The Ending – There is one final comic book reference that made everyone’s day: Robin Jonathan Blake, the orphan and successor to Bruce Wayne as the Caped Crusader, the Dark Knight, Batman. Nolan always said he would never put Robin into his Batman films, and he wasn’t lying. Batman having a sidekick is weird in this universe, and Batman does not get a sidekick in Rises. Rather, “Robin” becomes the new Batman, with his name being both of way of showing audiences that succession while also giving fans something they always wanted. Honestly, John Blake is more of a Nightwing character than Robin, but he’s also neither. He’s Batman. Plain and simple. I think the ending of Rises is great. Bruce Wayne does what he always wanted to do, what Alfred never wanted him to do, truly give his life not figuratively but literally, for the people of Gotham. It devastates his father figures: Alfred, Gordon, Fox, but Nolan then gives each father a happy ending. Gordon realizes Batman lives on as a symbol, shown by the fixed flood light. Fox suspects Wayne survived the explosion with the autopilot fixed, and I think he is contempt with just suspecting. Alfred, the most important of them all, finally gets to see his adopted son and great love living happily away from the pain of Gotham.

Mixed with all of this is the realization that while Wayne’s journey as the Dark Knight has ended, John Blake’s is just beginning. Some of my friends said they wanted Bruce to die, even if Batman “lives on” in Blake, but I disagree. This trilogy was about Bruce Wayne creating Batman to save Gotham, but it was always known that Gotham would need saving beyond Wayne’s human life. It’s why Ra’s Al-Ghul taught him the importance of “becoming more than a man…becoming a legend.” The problem is that by The Dark Knight, Wayne seemed obsessed with Batman to the point of never wanting to give it up. This devastated Alfred, who only wanted Bruce to be happy, and while some may say being Batman is what made him happy, it isn’t. The problem is that it seemed death was the only way for Bruce to stop being Batman, and Alfred leaves him in Rises to try to make him realize this.

The Man, the Legend; Together

In the end, Alfred is right, and “death” by nuclear bomb is the only thing that saves Bruce Wayne, but that’s the expected ending. People expected Bruce Wayne to die, and if they didn’t it was probably because “you can’t kill Batman” or some similar remark, not because the story dictated he live. Yet, the story does dictate he lives because Wayne’s character arc is not that of Batman. Wayne’s arc is to find a life beyond Batman, something he struggled with in The Dark Knight, and Nolan allowing Wayne to live happily in Florence accomplishes this. Of course, his retirement is a waste if his goal of creating a legend fails, and indeed it succeeds by Blake taking up the mantle of Batman. Bruce Wayne is happy. Batman lives on. Gotham is saved. It’s the perfect ending.

Viewers must remember when going into The Dark Knight Rises that it is not a standalone film, as The Dark Knight was. It is the end of a trilogy and it serves that role perfectly. It references Batman Begins through the League of Shadows and Ra’s Al-Ghul and The Dark Knight through Harvey Dent’s legacy and Batman’s overall place in, or not in, Gotham City. While you can enjoy the film no matter what, I think you are missing out on a lot if you do not see Begins, at least, before Rises, and without Dark Knight you will probably wonder why Bruce Wayne is acting like a hermit.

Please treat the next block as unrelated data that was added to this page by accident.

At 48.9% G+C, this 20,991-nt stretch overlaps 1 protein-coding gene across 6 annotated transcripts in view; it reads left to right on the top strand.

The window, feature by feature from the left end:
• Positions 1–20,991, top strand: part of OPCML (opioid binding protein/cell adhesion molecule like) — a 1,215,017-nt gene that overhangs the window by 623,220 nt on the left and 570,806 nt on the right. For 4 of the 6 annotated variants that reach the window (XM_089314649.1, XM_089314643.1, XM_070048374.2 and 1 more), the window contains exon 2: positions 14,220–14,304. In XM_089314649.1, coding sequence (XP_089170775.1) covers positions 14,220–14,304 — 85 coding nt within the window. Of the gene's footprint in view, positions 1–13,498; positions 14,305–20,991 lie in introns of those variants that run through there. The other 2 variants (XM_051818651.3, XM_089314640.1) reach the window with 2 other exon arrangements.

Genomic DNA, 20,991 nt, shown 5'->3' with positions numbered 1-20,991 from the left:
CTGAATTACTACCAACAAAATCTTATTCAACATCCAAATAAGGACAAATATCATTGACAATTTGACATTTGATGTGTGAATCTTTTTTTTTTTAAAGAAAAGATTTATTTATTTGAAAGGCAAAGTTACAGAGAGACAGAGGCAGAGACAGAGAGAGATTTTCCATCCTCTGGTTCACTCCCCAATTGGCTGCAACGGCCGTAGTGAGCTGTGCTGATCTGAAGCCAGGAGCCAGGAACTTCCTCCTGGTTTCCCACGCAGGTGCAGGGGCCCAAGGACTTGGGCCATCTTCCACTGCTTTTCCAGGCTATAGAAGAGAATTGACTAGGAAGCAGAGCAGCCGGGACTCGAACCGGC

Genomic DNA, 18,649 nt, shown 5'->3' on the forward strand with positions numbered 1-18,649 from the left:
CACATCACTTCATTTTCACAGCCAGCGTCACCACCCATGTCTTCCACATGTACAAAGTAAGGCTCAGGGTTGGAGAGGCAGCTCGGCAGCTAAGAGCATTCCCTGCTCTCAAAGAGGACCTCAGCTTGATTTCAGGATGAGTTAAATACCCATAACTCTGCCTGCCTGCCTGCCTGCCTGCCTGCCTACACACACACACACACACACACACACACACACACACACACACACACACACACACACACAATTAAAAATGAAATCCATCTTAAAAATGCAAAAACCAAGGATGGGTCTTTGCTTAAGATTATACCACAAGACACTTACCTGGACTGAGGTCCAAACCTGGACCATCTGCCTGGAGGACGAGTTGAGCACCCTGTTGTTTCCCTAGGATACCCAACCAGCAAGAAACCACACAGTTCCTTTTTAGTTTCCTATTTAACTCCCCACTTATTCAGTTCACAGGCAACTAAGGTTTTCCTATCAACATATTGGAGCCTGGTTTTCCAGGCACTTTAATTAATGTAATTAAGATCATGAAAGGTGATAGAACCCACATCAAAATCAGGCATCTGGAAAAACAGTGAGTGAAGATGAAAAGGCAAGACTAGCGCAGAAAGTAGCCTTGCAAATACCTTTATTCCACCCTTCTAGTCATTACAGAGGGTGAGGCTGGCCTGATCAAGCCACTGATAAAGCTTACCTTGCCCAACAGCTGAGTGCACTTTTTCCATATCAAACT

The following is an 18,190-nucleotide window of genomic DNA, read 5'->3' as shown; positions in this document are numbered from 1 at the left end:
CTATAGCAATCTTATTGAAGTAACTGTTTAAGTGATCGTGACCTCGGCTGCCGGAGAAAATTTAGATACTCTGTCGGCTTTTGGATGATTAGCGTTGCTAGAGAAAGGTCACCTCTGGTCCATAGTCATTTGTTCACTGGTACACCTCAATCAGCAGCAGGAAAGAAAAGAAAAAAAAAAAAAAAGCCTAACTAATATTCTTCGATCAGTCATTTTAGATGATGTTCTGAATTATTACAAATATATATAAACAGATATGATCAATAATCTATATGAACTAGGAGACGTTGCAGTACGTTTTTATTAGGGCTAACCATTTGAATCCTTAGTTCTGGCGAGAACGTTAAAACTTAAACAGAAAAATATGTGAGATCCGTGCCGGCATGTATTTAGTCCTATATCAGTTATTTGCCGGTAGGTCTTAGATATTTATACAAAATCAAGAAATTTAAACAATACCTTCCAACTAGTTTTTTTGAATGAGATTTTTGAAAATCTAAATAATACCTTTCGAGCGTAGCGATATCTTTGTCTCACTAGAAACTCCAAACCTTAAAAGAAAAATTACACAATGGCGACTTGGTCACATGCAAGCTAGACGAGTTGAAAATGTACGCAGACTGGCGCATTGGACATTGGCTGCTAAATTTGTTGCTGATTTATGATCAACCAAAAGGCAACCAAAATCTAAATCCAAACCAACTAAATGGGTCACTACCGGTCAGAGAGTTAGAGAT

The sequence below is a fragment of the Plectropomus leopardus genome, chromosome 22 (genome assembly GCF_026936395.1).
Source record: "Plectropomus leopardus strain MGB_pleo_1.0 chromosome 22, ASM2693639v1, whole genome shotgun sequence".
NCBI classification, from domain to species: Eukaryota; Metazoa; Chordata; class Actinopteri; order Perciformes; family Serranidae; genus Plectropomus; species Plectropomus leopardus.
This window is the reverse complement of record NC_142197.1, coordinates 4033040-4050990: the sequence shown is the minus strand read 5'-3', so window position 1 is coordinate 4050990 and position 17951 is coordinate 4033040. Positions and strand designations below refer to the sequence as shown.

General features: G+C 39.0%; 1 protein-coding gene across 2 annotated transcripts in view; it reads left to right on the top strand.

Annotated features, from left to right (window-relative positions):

I consider The Dark Knight Rises to be a perfectly crafted ending. It takes the themes of the first two films and mixes them into a climatic finish bigger than anything before it. That’s how trilogies are supposed to work. Things crescendo until it all explodes, and this time that explosion is exemplified literally in the detonation of a nuclear bomb. The problem with The Godfather Part III, besides Sophia Coppola’s acting, is that it’s missing Dennis Hooper, thereby severing ties to the previous two films besides Al Pacino and Diane Keaton (whose character seems forced). Return of the Jedi is better at this, but many are still somewhat disappointed with the moon of Endor finale. Return of the King is by far one of the greatest trilogy enders in cinema history, and in many ways it suffers in the same ways Dark Knight Rises can: it is very long and has several “ending points,” even if Nolan’s multiple endings happen in ten minutes instead of forty.

The thing that makes Rises a successful ending, most of all, is my feeling of complete satisfaction afterwards. The Dark Knight ended on a cliff hangar, and the film is so good audiences demand a second sequel. The Dark Knight Rises closes everything in a happy way while showing that the universe these films exist in will continue on. Bruce Wayne is at peace just as Alfred and his parents always/would have wanted, and his goal of creating a symbol, a legend to protect Gotham is achieved through Robin John Blake. Many wonder if Warner Bros plans to “reboot” Batman with Joseph Gordon-Levitt as the Caped Crusader, and I think not. It’s not relevant to this trilogy how “Robin” gets the suit adjusted to his waistline or how he makes connections with Lucius Fox or Gordon. This is Bruce Wayne’s trilogy, and the ending of Wayne’s story was set from the beginning. Wayne would die but Batman would survive because Batman is more than one man. That happened in The Dark Knight Rises, but with the added joy of seeing Wayne realize his capacity to live beyond his story.

In my opinion, creating a story that lives beyond its own ending is what makes Christopher Nolan’s Batman trilogy a piece of cinema history. The Dark Knight truly does rise.